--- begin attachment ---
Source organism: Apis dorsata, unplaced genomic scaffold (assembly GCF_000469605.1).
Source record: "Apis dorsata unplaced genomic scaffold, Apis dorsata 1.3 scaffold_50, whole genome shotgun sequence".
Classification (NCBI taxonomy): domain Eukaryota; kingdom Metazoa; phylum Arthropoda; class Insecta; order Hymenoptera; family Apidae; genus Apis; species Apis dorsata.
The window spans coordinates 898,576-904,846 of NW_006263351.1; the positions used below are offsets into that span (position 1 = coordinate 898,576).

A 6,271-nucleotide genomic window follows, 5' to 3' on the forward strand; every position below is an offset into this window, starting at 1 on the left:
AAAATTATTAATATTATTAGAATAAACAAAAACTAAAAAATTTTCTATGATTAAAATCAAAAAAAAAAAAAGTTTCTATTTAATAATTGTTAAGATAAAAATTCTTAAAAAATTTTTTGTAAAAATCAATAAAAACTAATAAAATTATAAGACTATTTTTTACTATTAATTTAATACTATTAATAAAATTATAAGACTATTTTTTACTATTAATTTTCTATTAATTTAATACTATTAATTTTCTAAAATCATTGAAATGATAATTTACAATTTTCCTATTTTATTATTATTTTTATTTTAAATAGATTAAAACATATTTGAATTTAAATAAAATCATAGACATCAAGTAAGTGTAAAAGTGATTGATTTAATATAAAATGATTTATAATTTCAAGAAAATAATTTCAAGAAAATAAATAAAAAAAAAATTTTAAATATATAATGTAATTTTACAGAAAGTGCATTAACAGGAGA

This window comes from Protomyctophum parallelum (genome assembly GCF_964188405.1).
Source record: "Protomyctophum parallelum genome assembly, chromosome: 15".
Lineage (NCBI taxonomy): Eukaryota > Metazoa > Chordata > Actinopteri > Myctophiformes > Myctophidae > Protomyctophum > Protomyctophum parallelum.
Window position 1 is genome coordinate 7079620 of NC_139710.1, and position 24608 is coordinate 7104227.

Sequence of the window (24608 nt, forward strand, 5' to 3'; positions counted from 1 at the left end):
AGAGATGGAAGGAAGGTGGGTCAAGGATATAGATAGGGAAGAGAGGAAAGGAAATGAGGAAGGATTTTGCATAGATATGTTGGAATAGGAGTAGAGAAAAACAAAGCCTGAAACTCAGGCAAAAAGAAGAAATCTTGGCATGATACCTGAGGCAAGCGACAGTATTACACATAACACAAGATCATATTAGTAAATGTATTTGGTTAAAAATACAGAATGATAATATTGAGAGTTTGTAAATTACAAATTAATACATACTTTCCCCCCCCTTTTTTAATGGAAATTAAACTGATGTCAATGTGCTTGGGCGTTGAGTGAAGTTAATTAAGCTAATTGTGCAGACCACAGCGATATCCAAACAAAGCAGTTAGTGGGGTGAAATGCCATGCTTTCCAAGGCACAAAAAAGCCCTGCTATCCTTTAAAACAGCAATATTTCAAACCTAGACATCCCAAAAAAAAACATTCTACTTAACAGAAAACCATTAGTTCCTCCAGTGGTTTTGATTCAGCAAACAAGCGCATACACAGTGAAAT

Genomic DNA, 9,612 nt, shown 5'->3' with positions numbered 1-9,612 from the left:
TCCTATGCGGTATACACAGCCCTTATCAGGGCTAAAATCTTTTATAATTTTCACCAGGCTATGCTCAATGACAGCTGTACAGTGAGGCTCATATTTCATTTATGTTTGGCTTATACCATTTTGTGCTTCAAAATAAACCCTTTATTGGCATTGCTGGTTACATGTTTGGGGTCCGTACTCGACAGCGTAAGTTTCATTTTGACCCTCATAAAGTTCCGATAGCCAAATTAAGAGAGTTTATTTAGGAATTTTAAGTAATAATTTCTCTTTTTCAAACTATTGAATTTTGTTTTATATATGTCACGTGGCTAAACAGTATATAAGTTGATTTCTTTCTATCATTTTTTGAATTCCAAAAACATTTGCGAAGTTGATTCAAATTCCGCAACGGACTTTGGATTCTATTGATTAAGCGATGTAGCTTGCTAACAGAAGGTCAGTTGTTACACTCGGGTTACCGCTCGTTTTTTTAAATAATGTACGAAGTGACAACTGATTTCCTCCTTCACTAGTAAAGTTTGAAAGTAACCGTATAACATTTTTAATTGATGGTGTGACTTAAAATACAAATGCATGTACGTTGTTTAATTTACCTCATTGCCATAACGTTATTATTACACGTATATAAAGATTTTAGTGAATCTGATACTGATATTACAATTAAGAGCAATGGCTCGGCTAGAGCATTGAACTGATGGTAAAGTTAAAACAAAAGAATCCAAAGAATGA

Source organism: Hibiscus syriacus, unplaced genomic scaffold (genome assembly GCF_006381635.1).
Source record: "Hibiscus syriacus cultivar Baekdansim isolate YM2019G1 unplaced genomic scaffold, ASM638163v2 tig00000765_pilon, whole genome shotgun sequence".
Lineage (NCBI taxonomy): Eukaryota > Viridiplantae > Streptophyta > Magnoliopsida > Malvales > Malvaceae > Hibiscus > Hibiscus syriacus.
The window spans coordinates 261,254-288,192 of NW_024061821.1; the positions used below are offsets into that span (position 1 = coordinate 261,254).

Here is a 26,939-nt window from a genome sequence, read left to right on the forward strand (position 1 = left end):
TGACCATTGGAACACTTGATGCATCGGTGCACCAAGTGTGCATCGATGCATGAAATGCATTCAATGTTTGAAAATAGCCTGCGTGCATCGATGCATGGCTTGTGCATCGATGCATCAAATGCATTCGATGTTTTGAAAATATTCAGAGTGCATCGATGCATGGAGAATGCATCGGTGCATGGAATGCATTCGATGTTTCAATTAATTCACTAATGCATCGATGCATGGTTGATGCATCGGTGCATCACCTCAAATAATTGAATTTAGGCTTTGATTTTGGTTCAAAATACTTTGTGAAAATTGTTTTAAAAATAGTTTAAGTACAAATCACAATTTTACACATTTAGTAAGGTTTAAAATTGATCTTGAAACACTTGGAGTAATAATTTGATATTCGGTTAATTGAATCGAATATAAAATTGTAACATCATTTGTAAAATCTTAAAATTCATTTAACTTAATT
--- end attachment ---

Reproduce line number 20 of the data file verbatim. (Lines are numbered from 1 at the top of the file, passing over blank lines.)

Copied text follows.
TGACCATTGGAACACTTGATGCATCGGTGCACCAAGTGTGCATCGATGCATGAAATGCATTCAATGTTTGAAAATAGCCTGCGTGCATCGATGCATGGCTTGTGCATCGATGCATCAAATGCATTCGATGTTTTGAAAATATTCAGAGTGCATCGATGCATGGAGAATGCATCGGTGCATGGAATGCATTCGATGTTTCAATTAATTCACTAATGCATCGATGCATGGTTGATGCATCGGTGCATCACCTCAAATAATTGAATTTAGGCTTTGATTTTGGTTCAAAATACTTTGTGAAAATTGTTTTAAAAATAGTTTAAGTACAAATCACAATTTTACACATTTAGTAAGGTTTAAAATTGATCTTGAAACACTTGGAGTAATAATTTGATATTCGGTTAATTGAATCGAATATAAAATTGTAACATCATTTGTAAAATCTTAAAATTCATTTAACTTAATT